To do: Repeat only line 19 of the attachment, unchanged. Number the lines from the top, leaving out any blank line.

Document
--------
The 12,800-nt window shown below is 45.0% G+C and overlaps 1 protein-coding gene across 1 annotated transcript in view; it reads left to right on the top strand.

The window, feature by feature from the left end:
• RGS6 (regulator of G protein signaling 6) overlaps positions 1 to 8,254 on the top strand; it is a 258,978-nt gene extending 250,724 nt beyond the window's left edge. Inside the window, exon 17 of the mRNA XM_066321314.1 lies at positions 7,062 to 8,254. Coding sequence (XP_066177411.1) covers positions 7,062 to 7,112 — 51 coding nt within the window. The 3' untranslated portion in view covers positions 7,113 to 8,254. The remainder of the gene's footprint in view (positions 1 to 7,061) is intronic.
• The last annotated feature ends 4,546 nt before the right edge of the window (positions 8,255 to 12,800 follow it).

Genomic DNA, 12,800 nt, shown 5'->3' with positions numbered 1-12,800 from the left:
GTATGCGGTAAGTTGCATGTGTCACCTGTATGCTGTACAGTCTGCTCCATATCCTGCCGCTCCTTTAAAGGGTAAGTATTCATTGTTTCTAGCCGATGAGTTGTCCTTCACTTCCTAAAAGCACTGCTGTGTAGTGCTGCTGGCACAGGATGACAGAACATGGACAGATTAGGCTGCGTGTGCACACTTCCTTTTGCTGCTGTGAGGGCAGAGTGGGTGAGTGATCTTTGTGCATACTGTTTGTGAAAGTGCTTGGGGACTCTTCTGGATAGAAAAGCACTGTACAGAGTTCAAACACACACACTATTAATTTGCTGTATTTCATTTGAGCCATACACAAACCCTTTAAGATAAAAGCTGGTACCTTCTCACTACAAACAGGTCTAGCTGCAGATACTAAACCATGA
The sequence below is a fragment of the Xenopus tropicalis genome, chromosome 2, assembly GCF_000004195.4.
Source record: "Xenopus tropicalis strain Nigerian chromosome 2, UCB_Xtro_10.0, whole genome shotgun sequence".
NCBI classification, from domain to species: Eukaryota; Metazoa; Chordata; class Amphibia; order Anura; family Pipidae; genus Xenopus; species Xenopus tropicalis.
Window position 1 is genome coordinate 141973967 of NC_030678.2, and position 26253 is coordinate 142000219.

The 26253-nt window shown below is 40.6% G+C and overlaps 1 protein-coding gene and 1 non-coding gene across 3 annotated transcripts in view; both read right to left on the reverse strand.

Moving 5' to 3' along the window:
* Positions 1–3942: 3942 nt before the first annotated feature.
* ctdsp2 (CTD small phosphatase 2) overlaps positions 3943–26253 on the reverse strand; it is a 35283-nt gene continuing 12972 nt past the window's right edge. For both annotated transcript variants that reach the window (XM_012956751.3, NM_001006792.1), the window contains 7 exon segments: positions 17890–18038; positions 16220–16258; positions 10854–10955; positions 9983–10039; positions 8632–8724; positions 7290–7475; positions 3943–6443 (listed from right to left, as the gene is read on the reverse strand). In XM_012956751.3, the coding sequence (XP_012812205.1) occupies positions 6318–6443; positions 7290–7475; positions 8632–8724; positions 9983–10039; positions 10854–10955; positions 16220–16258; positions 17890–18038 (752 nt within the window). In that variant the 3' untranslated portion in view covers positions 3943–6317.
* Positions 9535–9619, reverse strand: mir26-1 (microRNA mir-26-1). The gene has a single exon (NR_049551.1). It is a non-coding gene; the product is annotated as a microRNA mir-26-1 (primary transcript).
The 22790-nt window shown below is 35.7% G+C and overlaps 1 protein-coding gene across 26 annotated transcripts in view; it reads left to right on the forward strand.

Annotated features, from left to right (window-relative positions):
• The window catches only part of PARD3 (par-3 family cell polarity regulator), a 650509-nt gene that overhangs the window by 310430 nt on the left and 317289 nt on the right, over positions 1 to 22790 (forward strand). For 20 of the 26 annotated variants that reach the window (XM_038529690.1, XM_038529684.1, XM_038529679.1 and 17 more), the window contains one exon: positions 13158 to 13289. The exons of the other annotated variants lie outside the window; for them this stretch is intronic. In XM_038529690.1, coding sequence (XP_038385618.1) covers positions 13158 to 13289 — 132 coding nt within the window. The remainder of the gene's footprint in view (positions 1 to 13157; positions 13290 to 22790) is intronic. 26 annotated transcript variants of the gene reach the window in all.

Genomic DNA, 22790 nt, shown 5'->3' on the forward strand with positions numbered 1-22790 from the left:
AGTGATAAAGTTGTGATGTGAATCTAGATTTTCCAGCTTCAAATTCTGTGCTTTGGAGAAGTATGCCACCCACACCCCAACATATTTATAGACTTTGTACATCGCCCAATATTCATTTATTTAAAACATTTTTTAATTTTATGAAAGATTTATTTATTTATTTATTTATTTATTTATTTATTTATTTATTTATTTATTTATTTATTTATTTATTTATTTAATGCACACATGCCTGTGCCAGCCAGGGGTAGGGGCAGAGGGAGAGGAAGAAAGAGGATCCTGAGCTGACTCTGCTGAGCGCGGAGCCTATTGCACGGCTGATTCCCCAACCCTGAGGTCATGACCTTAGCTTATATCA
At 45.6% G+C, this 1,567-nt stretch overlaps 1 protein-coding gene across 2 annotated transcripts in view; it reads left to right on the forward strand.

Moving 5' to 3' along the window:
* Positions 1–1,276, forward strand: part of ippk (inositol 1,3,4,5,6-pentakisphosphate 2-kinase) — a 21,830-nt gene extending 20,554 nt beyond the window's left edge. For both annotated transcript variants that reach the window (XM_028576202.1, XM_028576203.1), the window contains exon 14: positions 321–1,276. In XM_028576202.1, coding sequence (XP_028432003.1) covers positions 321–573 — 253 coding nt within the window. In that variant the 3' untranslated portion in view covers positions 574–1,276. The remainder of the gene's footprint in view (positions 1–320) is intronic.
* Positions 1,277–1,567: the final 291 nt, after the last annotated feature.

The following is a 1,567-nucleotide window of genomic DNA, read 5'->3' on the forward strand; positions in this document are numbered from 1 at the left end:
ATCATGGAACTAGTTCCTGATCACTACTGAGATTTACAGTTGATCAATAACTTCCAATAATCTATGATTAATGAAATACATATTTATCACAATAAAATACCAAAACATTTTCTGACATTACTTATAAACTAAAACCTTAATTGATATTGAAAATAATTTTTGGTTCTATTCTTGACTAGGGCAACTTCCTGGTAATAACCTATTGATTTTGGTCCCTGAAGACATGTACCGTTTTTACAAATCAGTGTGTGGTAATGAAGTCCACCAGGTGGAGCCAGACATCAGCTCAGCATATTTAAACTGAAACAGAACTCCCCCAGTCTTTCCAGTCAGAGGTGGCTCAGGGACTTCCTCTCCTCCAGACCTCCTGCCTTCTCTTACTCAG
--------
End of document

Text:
Genomic DNA, 22790 nt, shown 5'->3' on the forward strand with positions numbered 1-22790 from the left: